Three people arrested in Brussels in connection with the November Paris attacks have been released without charge, Belgian prosecutors said on Wednesday.
"Within the case opened in the wake of the Paris attacks of November 13th 2015, the three persons that were arrested for questioning yesterday... have been released by the investigating judge," said Eric Van der Sypt, a spokesman for Belgium's federal prosecutors.
"They have not been charged," he added.
On Tuesday, Belgian police arrested the three people in the Brussels district of Uccle during a raid linked to the investigation into the Paris attacks, which left 130 people dead and hundreds wounded.
Investigators have uncovered extensive links between the Paris and Brussels attacks, with many of the same people involved and linked to Daesh in Syria which claimed both.
At the weekend, a Belgian prosecutor said the Brussels cell had originally planned another attack in France but that the arrest of Paris suspect Salah Abdeslam in Brussels on March 18, coupled with a series of massive police raids, made them decide to target Belgium instead.
Abdeslam, whose brother blew himself up during the assault on the French capital, had been due to do the same but backed out at the last moment, fleeing to Brussels where he hid until police caught him on March 18, not far from his family home in Molenbeek district.
Apparently reflecting their fears that the net was closing in on them, one of the Brussels airport bombers, Ibrahim El Bakraoui, left behind what the authorities described as a "will" on a computer in which he said he felt "hunted".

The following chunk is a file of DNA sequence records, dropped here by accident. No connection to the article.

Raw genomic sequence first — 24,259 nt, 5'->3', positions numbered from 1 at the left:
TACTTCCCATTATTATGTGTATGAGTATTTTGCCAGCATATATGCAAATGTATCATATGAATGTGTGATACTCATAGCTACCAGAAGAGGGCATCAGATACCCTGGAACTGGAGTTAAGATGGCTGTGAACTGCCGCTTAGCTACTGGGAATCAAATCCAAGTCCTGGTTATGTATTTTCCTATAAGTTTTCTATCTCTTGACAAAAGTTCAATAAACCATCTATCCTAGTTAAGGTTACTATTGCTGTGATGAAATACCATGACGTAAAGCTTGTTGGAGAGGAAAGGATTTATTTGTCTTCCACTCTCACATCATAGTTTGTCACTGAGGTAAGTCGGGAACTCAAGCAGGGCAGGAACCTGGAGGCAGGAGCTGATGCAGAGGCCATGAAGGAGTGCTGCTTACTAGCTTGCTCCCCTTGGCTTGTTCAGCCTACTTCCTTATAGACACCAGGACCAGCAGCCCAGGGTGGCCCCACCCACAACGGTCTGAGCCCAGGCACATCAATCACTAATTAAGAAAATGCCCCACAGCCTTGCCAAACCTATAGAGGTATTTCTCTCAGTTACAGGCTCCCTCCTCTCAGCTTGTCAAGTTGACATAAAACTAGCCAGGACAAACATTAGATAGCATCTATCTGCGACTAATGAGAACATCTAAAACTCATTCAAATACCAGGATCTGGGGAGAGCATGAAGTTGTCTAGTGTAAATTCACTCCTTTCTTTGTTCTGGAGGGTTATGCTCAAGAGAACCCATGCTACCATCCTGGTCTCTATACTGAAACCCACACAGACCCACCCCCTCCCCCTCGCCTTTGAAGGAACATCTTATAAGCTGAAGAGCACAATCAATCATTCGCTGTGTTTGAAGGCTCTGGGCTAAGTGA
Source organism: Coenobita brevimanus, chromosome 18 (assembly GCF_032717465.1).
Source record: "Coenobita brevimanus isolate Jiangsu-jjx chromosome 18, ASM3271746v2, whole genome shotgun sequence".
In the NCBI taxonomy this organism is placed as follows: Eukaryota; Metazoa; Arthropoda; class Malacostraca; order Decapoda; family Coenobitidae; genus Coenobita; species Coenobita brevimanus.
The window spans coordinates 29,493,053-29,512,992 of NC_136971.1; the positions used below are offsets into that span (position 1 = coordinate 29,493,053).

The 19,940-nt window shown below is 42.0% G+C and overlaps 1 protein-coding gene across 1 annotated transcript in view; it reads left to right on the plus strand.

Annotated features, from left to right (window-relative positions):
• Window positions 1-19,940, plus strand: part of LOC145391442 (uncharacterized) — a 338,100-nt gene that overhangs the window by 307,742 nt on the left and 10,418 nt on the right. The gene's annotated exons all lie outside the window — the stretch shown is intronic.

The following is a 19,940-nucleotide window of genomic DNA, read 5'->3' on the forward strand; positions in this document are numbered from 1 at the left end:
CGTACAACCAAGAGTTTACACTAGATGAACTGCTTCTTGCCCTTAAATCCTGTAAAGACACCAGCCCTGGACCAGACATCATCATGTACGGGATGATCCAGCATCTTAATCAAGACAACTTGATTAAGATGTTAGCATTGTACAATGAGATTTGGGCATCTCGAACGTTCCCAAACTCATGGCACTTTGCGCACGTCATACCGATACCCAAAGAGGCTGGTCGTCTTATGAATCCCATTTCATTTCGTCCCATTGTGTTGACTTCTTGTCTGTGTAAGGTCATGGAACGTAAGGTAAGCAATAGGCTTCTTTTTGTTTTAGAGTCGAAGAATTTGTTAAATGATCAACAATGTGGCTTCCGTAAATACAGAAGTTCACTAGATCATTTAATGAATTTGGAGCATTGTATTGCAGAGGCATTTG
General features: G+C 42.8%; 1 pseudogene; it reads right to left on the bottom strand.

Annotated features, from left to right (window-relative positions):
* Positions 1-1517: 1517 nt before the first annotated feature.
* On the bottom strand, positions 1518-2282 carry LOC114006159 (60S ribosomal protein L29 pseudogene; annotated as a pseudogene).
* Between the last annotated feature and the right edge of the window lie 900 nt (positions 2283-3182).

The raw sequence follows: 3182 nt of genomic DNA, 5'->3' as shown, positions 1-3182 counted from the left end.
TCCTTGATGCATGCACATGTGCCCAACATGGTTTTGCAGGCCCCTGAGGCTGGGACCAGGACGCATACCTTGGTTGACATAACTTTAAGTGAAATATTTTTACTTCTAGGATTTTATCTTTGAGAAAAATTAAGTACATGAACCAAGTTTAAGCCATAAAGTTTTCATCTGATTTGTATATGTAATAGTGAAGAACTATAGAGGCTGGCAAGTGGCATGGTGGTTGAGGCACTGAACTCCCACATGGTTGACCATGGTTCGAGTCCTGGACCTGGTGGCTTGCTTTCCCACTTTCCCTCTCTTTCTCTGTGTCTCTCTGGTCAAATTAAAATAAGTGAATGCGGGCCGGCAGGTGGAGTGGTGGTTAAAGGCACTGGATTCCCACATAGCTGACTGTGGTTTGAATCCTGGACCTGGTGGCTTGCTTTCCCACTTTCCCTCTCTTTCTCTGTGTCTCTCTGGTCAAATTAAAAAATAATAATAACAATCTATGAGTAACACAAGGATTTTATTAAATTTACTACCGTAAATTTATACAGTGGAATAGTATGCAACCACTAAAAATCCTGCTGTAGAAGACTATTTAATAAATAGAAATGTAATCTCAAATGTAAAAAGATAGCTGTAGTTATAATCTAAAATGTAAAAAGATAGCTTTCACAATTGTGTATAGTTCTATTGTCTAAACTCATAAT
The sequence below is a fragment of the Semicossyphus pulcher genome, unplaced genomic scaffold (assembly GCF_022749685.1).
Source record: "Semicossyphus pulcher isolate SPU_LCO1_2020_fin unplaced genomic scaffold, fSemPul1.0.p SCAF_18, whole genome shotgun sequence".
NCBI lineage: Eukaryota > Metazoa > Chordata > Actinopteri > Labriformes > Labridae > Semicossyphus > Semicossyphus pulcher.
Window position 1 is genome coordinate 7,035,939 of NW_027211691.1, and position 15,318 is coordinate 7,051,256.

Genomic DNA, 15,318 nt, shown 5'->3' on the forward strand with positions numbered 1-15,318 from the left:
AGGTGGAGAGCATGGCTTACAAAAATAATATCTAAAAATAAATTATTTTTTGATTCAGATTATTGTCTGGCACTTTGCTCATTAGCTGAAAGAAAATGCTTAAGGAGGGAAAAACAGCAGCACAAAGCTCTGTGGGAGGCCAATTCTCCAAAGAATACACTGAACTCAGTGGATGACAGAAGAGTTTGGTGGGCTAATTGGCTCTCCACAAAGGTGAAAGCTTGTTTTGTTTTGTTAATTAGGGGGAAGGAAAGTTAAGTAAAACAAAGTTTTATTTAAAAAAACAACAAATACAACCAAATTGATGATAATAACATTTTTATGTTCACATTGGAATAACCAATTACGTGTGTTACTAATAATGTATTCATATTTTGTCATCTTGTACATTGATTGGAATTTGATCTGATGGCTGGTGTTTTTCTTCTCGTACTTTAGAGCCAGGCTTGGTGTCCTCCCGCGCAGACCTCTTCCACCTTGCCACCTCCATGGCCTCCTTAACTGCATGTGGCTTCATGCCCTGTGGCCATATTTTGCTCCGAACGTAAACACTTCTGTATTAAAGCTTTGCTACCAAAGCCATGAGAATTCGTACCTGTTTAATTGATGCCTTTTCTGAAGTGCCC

The other airport bomber was Najim Laachraoui, whose DNA was found on a suicide vest recovered at the Bataclan concert hall in Paris, where 90 people died.
The Belgian authorities gave no details of the planned attack in France.
On Friday, police netted another key suspect: Mohamed Abrini, 31, the so-called "man in the hat" seen in CCTV footage at Brussels airport with two other bombers shortly before the attack.
Abrini grew up with Abdeslam in Molenbeek along with several other suspects, who all share a similar story of getting on the wrong side of the law and then becoming radicalised.
Critics say the authorities have not done enough to prevent extremism in areas such as Molenbeek, with Belgium proportionately the biggest source of foreign fighters travelling to Syria to join Daesh.
A separate wave of attacks in Brussels on March 22 left 32 people dead and hundreds wounded.
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